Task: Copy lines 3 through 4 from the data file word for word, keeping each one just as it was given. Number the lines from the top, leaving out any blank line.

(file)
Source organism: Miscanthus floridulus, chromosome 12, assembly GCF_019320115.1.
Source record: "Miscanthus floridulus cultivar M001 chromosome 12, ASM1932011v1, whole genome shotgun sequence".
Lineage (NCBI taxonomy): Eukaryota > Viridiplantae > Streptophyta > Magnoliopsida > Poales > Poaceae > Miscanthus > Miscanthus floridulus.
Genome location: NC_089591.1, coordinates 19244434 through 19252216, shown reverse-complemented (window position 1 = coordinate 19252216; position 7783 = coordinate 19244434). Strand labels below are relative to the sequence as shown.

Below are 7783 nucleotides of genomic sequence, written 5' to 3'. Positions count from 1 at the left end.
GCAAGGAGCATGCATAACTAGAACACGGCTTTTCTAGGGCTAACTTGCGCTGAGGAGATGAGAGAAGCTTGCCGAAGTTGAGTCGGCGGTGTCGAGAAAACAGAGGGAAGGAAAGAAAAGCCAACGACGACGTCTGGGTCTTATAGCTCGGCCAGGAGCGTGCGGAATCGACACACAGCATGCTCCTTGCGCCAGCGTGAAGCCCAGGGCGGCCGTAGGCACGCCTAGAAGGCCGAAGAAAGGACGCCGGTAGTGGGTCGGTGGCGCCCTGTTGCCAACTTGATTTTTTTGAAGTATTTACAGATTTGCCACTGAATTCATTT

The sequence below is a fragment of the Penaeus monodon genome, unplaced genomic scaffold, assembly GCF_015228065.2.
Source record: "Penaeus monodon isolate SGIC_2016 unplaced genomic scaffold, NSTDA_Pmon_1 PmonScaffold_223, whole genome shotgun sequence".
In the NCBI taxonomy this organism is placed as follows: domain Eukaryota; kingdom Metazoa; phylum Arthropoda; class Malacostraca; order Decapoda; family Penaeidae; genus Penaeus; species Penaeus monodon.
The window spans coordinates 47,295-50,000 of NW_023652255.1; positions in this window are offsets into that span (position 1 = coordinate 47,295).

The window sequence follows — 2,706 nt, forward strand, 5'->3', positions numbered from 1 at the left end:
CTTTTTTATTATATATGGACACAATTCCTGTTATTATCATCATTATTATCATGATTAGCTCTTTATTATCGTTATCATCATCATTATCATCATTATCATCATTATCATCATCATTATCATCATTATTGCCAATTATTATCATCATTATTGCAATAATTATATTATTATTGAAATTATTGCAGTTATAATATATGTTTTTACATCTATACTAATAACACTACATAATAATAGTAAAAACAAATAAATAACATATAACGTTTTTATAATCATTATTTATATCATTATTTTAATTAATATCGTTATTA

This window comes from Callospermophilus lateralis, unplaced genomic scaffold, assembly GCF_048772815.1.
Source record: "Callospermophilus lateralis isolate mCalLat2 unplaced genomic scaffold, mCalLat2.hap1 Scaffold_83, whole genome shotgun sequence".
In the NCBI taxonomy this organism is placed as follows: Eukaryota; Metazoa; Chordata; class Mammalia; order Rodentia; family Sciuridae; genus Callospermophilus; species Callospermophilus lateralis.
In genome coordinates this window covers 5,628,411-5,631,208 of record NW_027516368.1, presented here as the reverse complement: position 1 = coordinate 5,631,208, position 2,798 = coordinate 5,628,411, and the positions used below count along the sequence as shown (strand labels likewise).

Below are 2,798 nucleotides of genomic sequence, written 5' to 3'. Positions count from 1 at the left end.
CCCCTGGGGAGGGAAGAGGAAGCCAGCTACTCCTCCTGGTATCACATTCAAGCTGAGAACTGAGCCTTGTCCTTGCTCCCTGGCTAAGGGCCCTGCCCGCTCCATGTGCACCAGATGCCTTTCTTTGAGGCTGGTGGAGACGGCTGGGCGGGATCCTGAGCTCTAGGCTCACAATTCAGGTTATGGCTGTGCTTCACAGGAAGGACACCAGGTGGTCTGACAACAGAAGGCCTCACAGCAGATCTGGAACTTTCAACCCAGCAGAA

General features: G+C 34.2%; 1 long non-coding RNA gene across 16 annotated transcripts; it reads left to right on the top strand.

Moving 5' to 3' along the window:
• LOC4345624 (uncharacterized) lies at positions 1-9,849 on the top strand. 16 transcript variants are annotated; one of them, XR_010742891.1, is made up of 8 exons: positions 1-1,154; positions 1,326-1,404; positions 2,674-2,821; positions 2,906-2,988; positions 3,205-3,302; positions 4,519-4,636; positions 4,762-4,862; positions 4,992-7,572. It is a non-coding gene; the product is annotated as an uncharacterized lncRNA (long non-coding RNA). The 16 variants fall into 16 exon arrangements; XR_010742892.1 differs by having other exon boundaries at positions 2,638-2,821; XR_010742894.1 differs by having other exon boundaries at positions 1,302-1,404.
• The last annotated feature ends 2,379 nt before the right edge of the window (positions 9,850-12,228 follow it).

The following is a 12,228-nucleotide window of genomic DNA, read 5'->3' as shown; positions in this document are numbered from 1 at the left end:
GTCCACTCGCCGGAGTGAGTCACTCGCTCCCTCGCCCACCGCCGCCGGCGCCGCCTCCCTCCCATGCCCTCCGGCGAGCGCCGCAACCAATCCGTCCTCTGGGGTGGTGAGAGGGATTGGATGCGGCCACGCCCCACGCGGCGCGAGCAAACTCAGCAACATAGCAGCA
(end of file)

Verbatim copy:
Lineage (NCBI taxonomy): Eukaryota > Viridiplantae > Streptophyta > Magnoliopsida > Poales > Poaceae > Miscanthus > Miscanthus floridulus.
Genome location: NC_089591.1, coordinates 19244434 through 19252216, shown reverse-complemented (window position 1 = coordinate 19252216; position 7783 = coordinate 19244434). Strand labels below are relative to the sequence as shown.